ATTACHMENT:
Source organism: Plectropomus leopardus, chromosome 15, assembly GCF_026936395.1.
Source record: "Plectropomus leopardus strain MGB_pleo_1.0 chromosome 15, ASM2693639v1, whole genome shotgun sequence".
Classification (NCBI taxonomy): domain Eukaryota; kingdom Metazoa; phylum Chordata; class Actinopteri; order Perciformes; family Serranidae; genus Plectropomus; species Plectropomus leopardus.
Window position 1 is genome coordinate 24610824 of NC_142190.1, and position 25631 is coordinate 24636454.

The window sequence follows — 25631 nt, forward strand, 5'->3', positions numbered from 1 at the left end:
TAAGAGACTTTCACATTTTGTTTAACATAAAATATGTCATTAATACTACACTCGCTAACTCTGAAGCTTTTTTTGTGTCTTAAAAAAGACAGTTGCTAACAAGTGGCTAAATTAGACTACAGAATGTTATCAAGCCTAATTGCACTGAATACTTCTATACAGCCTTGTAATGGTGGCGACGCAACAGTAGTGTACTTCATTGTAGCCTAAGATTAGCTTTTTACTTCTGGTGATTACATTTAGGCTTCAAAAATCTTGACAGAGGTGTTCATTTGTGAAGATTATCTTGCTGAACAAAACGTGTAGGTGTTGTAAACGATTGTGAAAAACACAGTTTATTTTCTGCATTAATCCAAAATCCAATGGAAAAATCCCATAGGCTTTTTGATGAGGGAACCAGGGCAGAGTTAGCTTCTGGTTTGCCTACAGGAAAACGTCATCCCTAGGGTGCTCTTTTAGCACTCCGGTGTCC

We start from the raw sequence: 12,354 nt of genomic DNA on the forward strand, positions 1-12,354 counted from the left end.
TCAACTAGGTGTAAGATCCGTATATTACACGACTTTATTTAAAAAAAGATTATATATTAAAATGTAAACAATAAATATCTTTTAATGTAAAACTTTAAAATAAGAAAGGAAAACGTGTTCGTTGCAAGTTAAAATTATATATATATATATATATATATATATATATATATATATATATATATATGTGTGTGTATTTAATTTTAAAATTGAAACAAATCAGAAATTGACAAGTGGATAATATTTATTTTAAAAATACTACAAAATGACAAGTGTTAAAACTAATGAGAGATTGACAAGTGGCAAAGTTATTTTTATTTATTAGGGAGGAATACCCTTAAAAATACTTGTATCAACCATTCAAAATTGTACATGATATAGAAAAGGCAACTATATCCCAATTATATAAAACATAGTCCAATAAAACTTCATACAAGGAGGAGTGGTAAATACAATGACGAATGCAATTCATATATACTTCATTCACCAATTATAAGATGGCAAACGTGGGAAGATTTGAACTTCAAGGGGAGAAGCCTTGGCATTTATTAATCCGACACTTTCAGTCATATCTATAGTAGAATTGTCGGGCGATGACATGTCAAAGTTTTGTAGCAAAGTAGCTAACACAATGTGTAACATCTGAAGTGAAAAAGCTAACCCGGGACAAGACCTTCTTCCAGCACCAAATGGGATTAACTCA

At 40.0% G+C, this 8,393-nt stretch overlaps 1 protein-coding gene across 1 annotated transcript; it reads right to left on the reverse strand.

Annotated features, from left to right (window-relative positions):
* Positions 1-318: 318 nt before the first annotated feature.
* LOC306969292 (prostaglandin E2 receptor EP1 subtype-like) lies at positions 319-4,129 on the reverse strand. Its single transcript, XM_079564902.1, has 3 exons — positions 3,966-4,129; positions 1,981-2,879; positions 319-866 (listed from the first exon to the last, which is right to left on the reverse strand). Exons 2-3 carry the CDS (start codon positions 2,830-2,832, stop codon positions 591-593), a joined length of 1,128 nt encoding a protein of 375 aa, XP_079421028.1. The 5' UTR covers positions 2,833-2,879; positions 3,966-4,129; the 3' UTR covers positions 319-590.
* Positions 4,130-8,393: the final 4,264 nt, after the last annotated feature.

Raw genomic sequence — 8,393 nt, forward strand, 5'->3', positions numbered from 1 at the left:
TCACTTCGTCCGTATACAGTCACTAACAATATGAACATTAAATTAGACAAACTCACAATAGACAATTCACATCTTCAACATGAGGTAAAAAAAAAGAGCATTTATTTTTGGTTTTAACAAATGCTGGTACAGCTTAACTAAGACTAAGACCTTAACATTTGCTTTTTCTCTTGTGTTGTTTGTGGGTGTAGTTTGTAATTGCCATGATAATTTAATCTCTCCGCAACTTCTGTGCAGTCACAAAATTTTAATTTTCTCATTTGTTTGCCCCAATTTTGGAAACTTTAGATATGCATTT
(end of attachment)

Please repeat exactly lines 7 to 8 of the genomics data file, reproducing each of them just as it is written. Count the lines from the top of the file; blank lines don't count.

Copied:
We start from the raw sequence: 12,354 nt of genomic DNA on the forward strand, positions 1-12,354 counted from the left end.
TCAACTAGGTGTAAGATCCGTATATTACACGACTTTATTTAAAAAAAGATTATATATTAAAATGTAAACAATAAATATCTTTTAATGTAAAACTTTAAAATAAGAAAGGAAAACGTGTTCGTTGCAAGTTAAAATTATATATATATATATATATATATATATATATATATATATATATATATATGTGTGTGTATTTAATTTTAAAATTGAAACAAATCAGAAATTGACAAGTGGATAATATTTATTTTAAAAATACTACAAAATGACAAGTGTTAAAACTAATGAGAGATTGACAAGTGGCAAAGTTATTTTTATTTATTAGGGAGGAATACCCTTAAAAATACTTGTATCAACCATTCAAAATTGTACATGATATAGAAAAGGCAACTATATCCCAATTATATAAAACATAGTCCAATAAAACTTCATACAAGGAGGAGTGGTAAATACAATGACGAATGCAATTCATATATACTTCATTCACCAATTATAAGATGGCAAACGTGGGAAGATTTGAACTTCAAGGGGAGAAGCCTTGGCATTTATTAATCCGACACTTTCAGTCATATCTATAGTAGAATTGTCGGGCGATGACATGTCAAAGTTTTGTAGCAAAGTAGCTAACACAATGTGTAACATCTGAAGTGAAAAAGCTAACCCGGGACAAGACCTTCTTCCAGCACCAAATGGGATTAACTCA